thumbnailFigure 2. Search servlet. Properties of interest for each sRNA such as name, start, stop and so forth can be selected by setting check marks in the properties section of the servlet form. sRNAs of specific organisms or publications can be selected according to settings defined in the set limits section. Furthermore advanced limits for detailed filtering are available. Additional features like promoters and terminators can be searched for in the neighborhood of sRNAs of interest. B An example output from the search servlet. The resulting table contains four sRNAs named LhrA, LhrB, LhrC and L13. The corresponding search options are shown in A. For each sRNA, properties as well as additional features (promoters) in the surrounding area are displayed in intervals of 20 bp. Also the properties as selected with the search servlet are included in the output.

Another interface named blast (Figure 3A) was created to enable homology searches of sRNAs versus either public or proprietary sRNAs or whole chromosomes/plasmids using BLASTN [12]. This can be used for initial screening of potential genomic regions. Concise matrix outputs for comparative analysis purposes as shown in Figure 3B and Figure 3C, are implemented. Complete BLAST alignments are displayed in Figure 3D. Sequences from the BLAST output table can be easily selected by setting checkmarks to extract data into a multifasta-formatted file, ready to serve as input to multiple sequence alignment programs such as CLUSTALW (http://www.ebi.ac.uk/Tools/msa/clustalw2/ webcite). The resulting output can be used to predict structurally conserved and thermodynamically stable RNA secondary structures using e.g., RNAz (http://rna.tbi.univie.ac.at/cgi-bin/RNAz.cgi webcite), facilitating screens for sRNA-homologs across genomes.

thumbnailFigure 3. Blast servlet form and corresponding output. A FASTA formatted sRNA sequences can be inserted into the query box. Also target genomes or sRNAs have to be selected for multiple alignment using BLAST. For a detailed BLAST analysis the BLAST output analysis (BOA) options has to be selected. In this example four sRNAs resulting from a search with parameters shown in Figure 1 were selected as input. Genomes of the genus Listeria were set as targets and the BOA options were enabled. B The number of sRNAs detected in the target organism is displayed in a comparative matrix form. C All hits listed in a table and are linked to their corresponding alignment. D A detailed BLAST alignment of all results can also be plotted.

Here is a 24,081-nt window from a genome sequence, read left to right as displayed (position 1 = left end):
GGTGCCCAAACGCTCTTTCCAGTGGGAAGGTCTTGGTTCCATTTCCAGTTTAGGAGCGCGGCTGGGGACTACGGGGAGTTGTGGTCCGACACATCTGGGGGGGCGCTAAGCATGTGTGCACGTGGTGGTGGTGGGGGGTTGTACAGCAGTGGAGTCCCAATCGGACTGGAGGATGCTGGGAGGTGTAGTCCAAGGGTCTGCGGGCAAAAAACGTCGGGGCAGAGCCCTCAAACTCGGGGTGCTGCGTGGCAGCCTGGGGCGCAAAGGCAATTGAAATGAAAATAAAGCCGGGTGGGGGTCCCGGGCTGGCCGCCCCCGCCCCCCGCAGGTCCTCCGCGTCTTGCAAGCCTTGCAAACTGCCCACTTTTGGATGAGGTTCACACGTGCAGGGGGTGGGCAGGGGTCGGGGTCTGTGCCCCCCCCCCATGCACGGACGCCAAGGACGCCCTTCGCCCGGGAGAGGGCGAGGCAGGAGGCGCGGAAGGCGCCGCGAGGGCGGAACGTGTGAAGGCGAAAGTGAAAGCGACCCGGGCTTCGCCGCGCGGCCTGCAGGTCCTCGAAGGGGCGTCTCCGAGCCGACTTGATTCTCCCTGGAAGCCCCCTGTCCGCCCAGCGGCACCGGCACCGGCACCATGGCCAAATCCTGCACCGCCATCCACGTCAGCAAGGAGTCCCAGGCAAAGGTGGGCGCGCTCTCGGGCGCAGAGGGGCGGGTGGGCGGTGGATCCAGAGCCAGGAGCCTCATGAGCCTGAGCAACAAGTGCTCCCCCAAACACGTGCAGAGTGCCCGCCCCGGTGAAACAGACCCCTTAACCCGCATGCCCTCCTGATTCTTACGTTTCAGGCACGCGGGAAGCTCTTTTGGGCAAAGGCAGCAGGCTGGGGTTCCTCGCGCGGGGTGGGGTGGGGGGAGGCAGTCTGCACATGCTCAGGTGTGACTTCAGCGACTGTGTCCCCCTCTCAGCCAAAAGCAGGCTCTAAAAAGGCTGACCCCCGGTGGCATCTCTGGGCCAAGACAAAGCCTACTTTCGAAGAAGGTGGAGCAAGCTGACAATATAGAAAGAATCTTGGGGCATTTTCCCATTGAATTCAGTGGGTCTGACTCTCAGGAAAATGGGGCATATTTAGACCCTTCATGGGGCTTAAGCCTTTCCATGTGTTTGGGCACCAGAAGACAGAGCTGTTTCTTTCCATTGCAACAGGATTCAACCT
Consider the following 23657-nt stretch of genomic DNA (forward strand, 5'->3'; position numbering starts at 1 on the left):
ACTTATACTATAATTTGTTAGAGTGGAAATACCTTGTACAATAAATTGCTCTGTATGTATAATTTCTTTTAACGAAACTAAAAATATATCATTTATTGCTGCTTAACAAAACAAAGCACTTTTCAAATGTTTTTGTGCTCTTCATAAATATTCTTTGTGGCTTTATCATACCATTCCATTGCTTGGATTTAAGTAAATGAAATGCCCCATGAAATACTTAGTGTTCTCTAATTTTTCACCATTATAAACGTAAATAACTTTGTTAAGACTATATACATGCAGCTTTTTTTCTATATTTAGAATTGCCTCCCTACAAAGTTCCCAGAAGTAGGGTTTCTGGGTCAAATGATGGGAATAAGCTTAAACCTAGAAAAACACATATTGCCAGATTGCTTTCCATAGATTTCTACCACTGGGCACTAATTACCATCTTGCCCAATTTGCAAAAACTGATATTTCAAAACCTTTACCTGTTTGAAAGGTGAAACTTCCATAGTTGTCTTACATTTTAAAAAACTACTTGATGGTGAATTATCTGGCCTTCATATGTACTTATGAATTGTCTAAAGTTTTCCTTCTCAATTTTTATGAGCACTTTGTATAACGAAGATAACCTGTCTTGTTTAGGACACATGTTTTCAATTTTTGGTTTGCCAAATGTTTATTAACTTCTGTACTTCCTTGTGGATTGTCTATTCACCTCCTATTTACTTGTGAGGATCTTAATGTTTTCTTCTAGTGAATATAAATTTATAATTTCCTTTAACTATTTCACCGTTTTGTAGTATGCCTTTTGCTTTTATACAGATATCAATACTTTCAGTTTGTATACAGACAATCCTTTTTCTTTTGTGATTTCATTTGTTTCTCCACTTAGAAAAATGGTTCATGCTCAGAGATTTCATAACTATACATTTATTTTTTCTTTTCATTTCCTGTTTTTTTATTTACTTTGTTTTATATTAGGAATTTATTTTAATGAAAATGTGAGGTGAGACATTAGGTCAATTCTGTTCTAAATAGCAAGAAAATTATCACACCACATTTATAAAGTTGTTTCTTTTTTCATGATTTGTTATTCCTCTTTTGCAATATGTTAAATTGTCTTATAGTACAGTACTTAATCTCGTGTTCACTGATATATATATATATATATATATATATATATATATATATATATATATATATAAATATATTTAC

For comprehensive visual assessment the vision servlet (Figure 4A) was developed. This allows for a comparative analysis of multiple, related chromosome/plasmid loci of the genomic neighborhood of a single sRNA of interest (single mode) as displayed in Figure 4B. The results are translated into an image (.png-formatted) whereby homologous genes (CDS, RNA) of the sRNA locus are identified by BLASTP [12] and presented with an identical colour code. Terminators and any number of additional features previously defined can be included as desired. Each object in the image is associated with a popup-box, displaying further information and linked to corresponding database entries. The width of the resulting image can be varied to compensate for different screen resolutions. Thus one sRNA locus can be compared to different chromosomes/plasmids in a concise image output.

thumbnailFigure 4. Vision servlet forms and result of single and batch mode. Different input options are available. After selecting the sRNA of interest, replicons can be selected for visualization. Options for further analyses based on BLAST, as well as properties relating to the image output can be set. A An example relating to the LhrC transcript is displayed. B Single mode: the resulting image shows a comparative representation of a single sRNA candidate and flanking genes in selected organisms. Moving the mouse pointer over these, the corresponding properties of each object is shown in a separate popup window. C Batch mode: sRNAs displayed in Figure 1 are used as input in this example. The output-matrix indicates occurrence of the sRNA candidates in selected organisms and their directional relationships with respect to their surrounding genes.